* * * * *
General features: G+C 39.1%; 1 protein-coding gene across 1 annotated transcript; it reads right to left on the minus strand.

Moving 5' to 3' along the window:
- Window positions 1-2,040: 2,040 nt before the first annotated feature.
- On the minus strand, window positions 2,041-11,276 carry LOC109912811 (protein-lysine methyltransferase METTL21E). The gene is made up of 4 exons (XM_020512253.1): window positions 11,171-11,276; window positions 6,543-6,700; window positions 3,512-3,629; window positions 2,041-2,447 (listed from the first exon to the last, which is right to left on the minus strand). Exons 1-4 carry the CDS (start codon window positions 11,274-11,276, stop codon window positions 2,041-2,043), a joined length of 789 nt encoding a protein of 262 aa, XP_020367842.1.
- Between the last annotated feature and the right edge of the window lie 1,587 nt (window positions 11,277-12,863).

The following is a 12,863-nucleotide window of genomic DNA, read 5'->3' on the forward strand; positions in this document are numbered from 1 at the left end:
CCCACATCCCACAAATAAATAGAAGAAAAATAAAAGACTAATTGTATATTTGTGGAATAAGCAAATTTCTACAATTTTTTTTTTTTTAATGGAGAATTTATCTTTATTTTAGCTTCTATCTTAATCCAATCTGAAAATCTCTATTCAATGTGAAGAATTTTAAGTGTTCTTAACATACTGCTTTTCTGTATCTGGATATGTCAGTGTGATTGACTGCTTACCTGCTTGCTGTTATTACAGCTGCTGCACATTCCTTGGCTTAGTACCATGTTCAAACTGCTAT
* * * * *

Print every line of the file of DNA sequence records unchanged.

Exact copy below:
General features: G+C 39.1%; 1 protein-coding gene across 1 annotated transcript; it reads right to left on the minus strand.

Moving 5' to 3' along the window:
- Window positions 1-2,040: 2,040 nt before the first annotated feature.
- On the minus strand, window positions 2,041-11,276 carry LOC109912811 (protein-lysine methyltransferase METTL21E). The gene is made up of 4 exons (XM_020512253.1): window positions 11,171-11,276; window positions 6,543-6,700; window positions 3,512-3,629; window positions 2,041-2,447 (listed from the first exon to the last, which is right to left on the minus strand). Exons 1-4 carry the CDS (start codon window positions 11,274-11,276, stop codon window positions 2,041-2,043), a joined length of 789 nt encoding a protein of 262 aa, XP_020367842.1.
- Between the last annotated feature and the right edge of the window lie 1,587 nt (window positions 11,277-12,863).

The following is a 12,863-nucleotide window of genomic DNA, read 5'->3' on the forward strand; positions in this document are numbered from 1 at the left end:
CCCACATCCCACAAATAAATAGAAGAAAAATAAAAGACTAATTGTATATTTGTGGAATAAGCAAATTTCTACAATTTTTTTTTTTTTAATGGAGAATTTATCTTTATTTTAGCTTCTATCTTAATCCAATCTGAAAATCTCTATTCAATGTGAAGAATTTTAAGTGTTCTTAACATACTGCTTTTCTGTATCTGGATATGTCAGTGTGATTGACTGCTTACCTGCTTGCTGTTATTACAGCTGCTGCACATTCCTTGGCTTAGTACCATGTTCAAACTGCTAT